Endometriosis: Overview

Modified on 2009/10/14 21:49 by admin
Approximately 10-15% of women of childbearing age suffer from endometriosis. However, the disease does not only affect women of childbearing age, endometriosis can also affect teenagers and young girls in rare cases.

Endometriosis is a progressive disease that begins when the tissue that normally lines the uterus (endometrial tissue) is carried outside of the uterus to another area of the body. Endometrial tissue may be found in the fallopian tubes, ovaries, intestines, ureters, bladder, vagina and elsewhere. Since the wayward endometrial tissue reacts to the same hormones that the uterus does, it may bleed and become irritated during menstruation.

The most notable symptom of endometriosis is pain. Chronic pelvic pain can occur and menstruation and intercourse can be very painful. There are a myriad of symptoms associated with endometriosis and they vary between individuals. Some women who have very minor cases of endometriosis may experience extreme symptoms while others with severe endometriosis may experience no symptoms. Endometriosis is a leading cause of infertility.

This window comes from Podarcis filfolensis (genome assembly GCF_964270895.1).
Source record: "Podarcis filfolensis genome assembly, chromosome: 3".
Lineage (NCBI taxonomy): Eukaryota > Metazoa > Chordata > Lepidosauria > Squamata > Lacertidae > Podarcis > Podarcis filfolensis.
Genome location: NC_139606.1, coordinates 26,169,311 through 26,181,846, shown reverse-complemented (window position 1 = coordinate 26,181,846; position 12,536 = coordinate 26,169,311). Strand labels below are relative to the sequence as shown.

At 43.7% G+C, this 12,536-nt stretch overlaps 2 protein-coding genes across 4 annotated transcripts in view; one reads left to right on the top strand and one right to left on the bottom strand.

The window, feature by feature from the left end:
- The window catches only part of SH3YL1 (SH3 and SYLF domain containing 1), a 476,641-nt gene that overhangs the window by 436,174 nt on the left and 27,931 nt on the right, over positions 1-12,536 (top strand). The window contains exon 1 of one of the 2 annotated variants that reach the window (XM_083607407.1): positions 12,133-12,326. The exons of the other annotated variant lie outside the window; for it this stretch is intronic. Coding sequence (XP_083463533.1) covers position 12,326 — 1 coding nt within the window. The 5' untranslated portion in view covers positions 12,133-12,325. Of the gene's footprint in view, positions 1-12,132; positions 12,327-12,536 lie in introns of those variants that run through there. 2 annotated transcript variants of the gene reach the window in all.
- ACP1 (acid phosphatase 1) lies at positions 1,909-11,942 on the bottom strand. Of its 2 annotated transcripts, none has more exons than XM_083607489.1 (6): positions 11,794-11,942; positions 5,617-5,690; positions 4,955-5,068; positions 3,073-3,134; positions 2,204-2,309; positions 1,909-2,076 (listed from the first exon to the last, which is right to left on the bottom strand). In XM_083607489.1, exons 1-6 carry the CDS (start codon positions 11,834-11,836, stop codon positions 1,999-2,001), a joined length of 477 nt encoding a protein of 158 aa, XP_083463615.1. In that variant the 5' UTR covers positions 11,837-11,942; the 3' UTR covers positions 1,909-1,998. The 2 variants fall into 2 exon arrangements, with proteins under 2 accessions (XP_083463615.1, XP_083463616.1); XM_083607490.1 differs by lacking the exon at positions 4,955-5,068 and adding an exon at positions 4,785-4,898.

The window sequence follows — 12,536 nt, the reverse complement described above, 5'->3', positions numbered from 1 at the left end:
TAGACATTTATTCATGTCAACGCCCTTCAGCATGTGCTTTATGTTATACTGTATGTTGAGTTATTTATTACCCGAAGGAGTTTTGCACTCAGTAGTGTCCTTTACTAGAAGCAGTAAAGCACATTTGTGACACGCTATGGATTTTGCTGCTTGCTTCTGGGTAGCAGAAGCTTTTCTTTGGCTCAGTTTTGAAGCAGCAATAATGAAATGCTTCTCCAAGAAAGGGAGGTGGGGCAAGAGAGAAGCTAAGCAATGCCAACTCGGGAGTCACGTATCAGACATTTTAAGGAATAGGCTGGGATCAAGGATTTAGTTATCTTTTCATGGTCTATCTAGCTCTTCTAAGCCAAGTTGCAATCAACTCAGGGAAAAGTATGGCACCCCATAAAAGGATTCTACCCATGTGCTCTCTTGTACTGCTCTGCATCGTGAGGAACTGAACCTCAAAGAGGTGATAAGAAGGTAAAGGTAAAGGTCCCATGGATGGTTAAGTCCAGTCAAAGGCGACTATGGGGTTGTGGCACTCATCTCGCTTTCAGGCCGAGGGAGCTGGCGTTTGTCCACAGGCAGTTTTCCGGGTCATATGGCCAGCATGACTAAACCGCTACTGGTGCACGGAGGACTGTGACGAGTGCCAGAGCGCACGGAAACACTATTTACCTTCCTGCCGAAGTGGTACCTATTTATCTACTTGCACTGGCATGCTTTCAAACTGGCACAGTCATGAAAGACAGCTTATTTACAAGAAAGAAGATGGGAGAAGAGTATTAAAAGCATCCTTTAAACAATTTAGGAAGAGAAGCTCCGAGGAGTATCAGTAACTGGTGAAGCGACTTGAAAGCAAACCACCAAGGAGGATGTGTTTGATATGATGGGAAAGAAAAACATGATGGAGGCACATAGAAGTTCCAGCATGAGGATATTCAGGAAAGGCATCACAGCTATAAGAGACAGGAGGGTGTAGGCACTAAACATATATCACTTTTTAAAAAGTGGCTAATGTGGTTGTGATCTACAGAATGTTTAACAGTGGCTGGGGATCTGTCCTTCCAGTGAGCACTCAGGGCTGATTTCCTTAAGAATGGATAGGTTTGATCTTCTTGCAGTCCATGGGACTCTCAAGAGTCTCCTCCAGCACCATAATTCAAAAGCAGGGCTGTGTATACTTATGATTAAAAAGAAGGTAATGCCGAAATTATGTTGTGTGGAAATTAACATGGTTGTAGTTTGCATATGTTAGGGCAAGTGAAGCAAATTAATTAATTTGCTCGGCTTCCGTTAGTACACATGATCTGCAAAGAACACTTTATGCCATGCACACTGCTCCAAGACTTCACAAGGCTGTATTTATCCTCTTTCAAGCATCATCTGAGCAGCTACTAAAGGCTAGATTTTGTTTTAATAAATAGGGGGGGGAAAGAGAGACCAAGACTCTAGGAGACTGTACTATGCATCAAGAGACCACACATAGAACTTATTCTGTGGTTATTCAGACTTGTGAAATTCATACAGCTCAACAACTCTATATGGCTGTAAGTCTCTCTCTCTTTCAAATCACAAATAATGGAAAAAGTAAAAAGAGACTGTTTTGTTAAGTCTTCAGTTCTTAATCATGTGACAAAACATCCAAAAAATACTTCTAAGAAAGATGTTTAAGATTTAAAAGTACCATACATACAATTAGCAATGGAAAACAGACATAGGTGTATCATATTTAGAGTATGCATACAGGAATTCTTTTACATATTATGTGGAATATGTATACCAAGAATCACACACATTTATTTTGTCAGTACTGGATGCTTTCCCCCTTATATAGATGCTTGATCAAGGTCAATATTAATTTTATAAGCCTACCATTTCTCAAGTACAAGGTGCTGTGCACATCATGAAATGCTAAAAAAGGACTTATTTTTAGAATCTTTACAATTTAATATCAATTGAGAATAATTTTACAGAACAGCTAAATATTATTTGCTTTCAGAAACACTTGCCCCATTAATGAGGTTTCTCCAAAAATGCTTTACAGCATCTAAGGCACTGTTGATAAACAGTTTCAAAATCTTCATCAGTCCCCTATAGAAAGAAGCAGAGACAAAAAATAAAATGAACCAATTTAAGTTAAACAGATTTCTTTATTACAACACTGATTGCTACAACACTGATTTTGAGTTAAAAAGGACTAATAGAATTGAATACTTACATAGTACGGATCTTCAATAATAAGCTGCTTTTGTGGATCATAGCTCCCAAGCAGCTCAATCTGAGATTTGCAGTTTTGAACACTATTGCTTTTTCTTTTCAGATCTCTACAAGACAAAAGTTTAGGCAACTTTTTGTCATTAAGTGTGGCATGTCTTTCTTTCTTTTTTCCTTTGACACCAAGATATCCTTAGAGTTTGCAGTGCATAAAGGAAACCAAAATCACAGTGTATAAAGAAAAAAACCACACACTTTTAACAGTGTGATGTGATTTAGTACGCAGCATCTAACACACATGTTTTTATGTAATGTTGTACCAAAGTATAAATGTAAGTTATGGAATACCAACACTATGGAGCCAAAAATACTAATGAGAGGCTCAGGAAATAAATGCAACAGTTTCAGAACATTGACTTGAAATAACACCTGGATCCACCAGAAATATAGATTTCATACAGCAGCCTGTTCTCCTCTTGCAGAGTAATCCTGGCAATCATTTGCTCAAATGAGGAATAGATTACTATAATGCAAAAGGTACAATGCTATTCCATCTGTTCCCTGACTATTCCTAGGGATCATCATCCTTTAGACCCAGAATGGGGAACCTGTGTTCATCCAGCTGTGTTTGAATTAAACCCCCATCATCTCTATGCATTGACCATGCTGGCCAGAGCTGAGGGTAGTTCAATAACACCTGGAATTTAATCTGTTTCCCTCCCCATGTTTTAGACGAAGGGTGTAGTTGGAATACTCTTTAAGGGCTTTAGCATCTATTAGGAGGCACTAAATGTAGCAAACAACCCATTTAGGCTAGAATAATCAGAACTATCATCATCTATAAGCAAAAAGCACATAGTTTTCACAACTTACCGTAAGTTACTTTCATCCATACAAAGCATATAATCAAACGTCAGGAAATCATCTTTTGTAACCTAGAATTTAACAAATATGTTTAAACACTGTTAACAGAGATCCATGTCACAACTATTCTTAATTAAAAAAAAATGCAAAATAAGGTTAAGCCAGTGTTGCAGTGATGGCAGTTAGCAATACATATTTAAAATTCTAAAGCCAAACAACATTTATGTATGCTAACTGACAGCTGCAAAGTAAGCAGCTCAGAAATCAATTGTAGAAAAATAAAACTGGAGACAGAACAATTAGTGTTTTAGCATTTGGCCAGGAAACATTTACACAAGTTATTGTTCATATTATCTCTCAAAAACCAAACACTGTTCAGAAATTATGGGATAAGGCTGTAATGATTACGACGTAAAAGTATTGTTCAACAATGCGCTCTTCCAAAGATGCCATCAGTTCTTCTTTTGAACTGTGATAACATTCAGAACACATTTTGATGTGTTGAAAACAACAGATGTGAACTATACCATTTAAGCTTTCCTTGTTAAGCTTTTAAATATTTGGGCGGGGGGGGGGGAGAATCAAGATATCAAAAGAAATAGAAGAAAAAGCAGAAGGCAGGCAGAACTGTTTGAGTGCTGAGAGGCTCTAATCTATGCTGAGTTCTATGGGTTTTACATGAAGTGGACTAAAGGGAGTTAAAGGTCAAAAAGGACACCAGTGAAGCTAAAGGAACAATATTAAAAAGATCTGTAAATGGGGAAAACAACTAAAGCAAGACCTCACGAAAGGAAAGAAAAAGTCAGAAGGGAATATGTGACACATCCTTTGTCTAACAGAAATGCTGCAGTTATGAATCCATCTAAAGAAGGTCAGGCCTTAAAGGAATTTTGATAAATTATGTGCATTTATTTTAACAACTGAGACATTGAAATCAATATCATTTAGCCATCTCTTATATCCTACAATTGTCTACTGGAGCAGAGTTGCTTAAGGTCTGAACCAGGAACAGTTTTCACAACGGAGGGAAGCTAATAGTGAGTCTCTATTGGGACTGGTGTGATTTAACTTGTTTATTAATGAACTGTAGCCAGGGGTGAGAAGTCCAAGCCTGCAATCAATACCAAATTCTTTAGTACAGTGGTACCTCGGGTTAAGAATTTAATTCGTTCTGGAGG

The only way for a doctor to diagnose endometriosis is through surgery. While doctors are unable to cure endometriosis, they are able to control the pain associated with the condition. Therapies range from surgery to medications or a combination of both.

Some studies have linked the use of dental sealants (applied to teeth to prevent cavities and tooth decay) with endometriosis and an increased risk of breast cancer. However, the American Dental Association maintains that dental sealants are safe.

See Also

  1. Reproductive System: Overview
  2. Dental Sealants: Overview
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